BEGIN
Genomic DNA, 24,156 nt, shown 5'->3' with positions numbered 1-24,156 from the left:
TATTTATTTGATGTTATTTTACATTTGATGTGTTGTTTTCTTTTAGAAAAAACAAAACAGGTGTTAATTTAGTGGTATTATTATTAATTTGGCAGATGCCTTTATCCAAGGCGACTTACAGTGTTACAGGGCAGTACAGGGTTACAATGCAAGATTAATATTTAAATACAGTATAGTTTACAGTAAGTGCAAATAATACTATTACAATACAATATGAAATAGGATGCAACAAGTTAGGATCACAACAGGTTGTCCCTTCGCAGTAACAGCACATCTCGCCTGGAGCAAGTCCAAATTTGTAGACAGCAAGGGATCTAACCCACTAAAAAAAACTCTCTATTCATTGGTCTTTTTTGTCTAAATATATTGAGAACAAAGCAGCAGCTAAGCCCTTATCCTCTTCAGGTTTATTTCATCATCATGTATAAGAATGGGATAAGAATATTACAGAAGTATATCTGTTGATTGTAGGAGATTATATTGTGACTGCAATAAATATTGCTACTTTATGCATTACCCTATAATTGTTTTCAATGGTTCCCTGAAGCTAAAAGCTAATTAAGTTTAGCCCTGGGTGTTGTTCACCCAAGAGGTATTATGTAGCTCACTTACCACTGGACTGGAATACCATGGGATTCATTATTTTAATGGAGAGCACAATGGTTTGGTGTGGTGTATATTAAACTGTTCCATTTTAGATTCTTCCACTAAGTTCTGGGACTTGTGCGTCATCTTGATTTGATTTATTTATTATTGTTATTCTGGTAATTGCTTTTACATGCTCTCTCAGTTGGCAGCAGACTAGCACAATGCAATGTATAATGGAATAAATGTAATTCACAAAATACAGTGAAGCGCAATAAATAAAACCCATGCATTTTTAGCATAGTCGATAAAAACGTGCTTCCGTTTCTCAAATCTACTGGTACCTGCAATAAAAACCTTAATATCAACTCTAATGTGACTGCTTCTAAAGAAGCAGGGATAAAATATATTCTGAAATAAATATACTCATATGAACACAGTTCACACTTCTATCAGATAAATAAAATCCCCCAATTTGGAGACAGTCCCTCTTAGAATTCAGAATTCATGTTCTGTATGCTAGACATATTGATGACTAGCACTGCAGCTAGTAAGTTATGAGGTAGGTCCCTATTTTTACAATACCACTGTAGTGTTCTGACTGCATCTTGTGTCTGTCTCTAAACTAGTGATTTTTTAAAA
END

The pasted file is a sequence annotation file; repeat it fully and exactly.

Genomic DNA, 24,156 nt, shown 5'->3' with positions numbered 1-24,156 from the left:
TATTTATTTGATGTTATTTTACATTTGATGTGTTGTTTTCTTTTAGAAAAAACAAAACAGGTGTTAATTTAGTGGTATTATTATTAATTTGGCAGATGCCTTTATCCAAGGCGACTTACAGTGTTACAGGGCAGTACAGGGTTACAATGCAAGATTAATATTTAAATACAGTATAGTTTACAGTAAGTGCAAATAATACTATTACAATACAATATGAAATAGGATGCAACAAGTTAGGATCACAACAGGTTGTCCCTTCGCAGTAACAGCACATCTCGCCTGGAGCAAGTCCAAATTTGTAGACAGCAAGGGATCTAACCCACTAAAAAAAACTCTCTATTCATTGGTCTTTTTTGTCTAAATATATTGAGAACAAAGCAGCAGCTAAGCCCTTATCCTCTTCAGGTTTATTTCATCATCATGTATAAGAATGGGATAAGAATATTACAGAAGTATATCTGTTGATTGTAGGAGATTATATTGTGACTGCAATAAATATTGCTACTTTATGCATTACCCTATAATTGTTTTCAATGGTTCCCTGAAGCTAAAAGCTAATTAAGTTTAGCCCTGGGTGTTGTTCACCCAAGAGGTATTATGTAGCTCACTTACCACTGGACTGGAATACCATGGGATTCATTATTTTAATGGAGAGCACAATGGTTTGGTGTGGTGTATATTAAACTGTTCCATTTTAGATTCTTCCACTAAGTTCTGGGACTTGTGCGTCATCTTGATTTGATTTATTTATTATTGTTATTCTGGTAATTGCTTTTACATGCTCTCTCAGTTGGCAGCAGACTAGCACAATGCAATGTATAATGGAATAAATGTAATTCACAAAATACAGTGAAGCGCAATAAATAAAACCCATGCATTTTTAGCATAGTCGATAAAAACGTGCTTCCGTTTCTCAAATCTACTGGTACCTGCAATAAAAACCTTAATATCAACTCTAATGTGACTGCTTCTAAAGAAGCAGGGATAAAATATATTCTGAAATAAATATACTCATATGAACACAGTTCACACTTCTATCAGATAAATAAAATCCCCCAATTTGGAGACAGTCCCTCTTAGAATTCAGAATTCATGTTCTGTATGCTAGACATATTGATGACTAGCACTGCAGCTAGTAAGTTATGAGGTAGGTCCCTATTTTTACAATACCACTGTAGTGTTCTGACTGCATCTTGTGTCTGTCTCTAAACTAGTGATTTTTTAAAA